If your desk setup looks like the one pictured above, then you should stop what you’re doing immediately and invest in a cable management tray. Having a surge protector or a power strip on the floor doesn’t only look bad, it’s also dangerous. Pets can chew up your cables and hurt themselves while kids can unplug your devices or even try to stick things inside the outlets.
Regardless of whether you’re using a standing desk or a traditional desk, a cable management tray will go a long way towards helping you have a cleaner setup overall. They make it easier to plug in devices on top of your desk and when it comes time to clean or rearrange your furniture, you just have to unplug one cable instead of several.
While some desks like the Flexispot E7 Pro Plus (pictured above) can be outfitted with an optional cable management tray from the company that made them, you can always buy third-party cable management trays online. They typically cost around $20 and can be screwed into a wooden desk or held in place using clamps. Either way, you’re one step closer to having an organized workspace.
4. Wall mounts and monitor stands make your job a whole lot easier
I may have stopped hiding loose cables behind furniture years ago but there are still a few accessories I use to make cable management easier, namely TV mounts, monitor stands and monitor arms.
Last year when I synced my smart lights with my TV, I used the TV mount on my wall to make it easier to manage all of the extra cables I needed to do so. The arms of the adapter plate that are used to anchor the TV to the mount are great for wrapping your cables; if you have a mount that swivels, just make sure to leave some extra slack. For the smart lightstrip, I used outdoor light clips instead of the adhesive strip on the back as this allowed me to easily bend it around the TV.
Besides making it easier to have your monitor at the proper height for better ergonomics, most monitor stands feature a built-in cable management system to make running the cables up to your monitor easier. Also, see how I used cable ties instead of a cable sleeve here? This is because these cables aren’t visible when the desk is pushed back into place.
For the setup pictured above, I used a monitor arm to lift my monitor off of my desk which left plenty of extra room for a smart display and some bookshelf speakers. Placement can be a bit trickier with monitor arms but if you want your display to appear like it’s floating on top of your desk, they’re absolutely worth it.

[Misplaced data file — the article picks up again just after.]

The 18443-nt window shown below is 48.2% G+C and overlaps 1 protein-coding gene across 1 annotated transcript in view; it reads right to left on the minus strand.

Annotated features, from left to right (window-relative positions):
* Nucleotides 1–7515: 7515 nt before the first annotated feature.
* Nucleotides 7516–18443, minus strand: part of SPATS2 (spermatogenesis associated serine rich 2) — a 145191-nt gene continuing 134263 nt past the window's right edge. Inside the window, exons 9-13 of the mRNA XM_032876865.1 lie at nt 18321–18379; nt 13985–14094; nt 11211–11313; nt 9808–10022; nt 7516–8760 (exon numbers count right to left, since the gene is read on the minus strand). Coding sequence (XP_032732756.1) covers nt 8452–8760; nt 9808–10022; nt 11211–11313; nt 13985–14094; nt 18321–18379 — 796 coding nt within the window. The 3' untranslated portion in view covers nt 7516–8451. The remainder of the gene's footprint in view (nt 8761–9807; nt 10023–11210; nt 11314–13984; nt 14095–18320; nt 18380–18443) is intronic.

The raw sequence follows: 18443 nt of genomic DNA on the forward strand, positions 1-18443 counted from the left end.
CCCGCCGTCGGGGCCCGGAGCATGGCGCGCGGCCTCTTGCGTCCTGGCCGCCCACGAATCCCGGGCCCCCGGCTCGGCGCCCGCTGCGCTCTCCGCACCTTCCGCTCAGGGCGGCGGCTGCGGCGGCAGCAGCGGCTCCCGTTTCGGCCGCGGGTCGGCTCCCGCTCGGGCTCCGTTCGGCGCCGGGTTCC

5. A repurposed shoe rack is great for organizing extra cables
As it’s one of my passions in life (incredibly boring I know), I like to take a holistic approach to cable management. This means not only managing the cables I’m using but also keeping my spare cables tidy. I struggled with this for years but after doing something similar with my controller collection, I did the exact same thing with my extra cables.
To this end, I repurposed a hanging shoe rack to house all of my extra cables behind the closet door in my office. It may not appear so at first glance, but there’s actually a method to my madness and all of the cables seen here are organized by type. Ethernet and other networking cables are on the bottom row, HDMI cables are stored a row up and then there are micro USB cables, USB-C cables and miscellaneous cables and adapters on the top row.
If putting together something like this is too geeky for you, I wouldn't blame you. However, you can achieve a similar result by using a cardboard box and some old toilet paper or paper towel rolls. What I like about my shoe rack full of cables though is that I can easily see and find the exact type of cable I need when building a new desk setup or going on a trip.
A skill that lasts a lifetime
If you’ve made it this far then perhaps you have an interest in cable management too, or maybe you’re just tired of seeing cables everywhere.
While cable management is especially important as well as practical when building a PC for better cooling, it can also give your home office or even your living room an entirely new feel. You can go at your own pace though and manage a few cables or one area of your home at a time since the average person won’t notice that some cables are out of place.
I do warn you, cable management can be addictive and if you take to it the way that I did, it won’t be long until you’re offering to tidy up cables for friends, family and everywhere you go.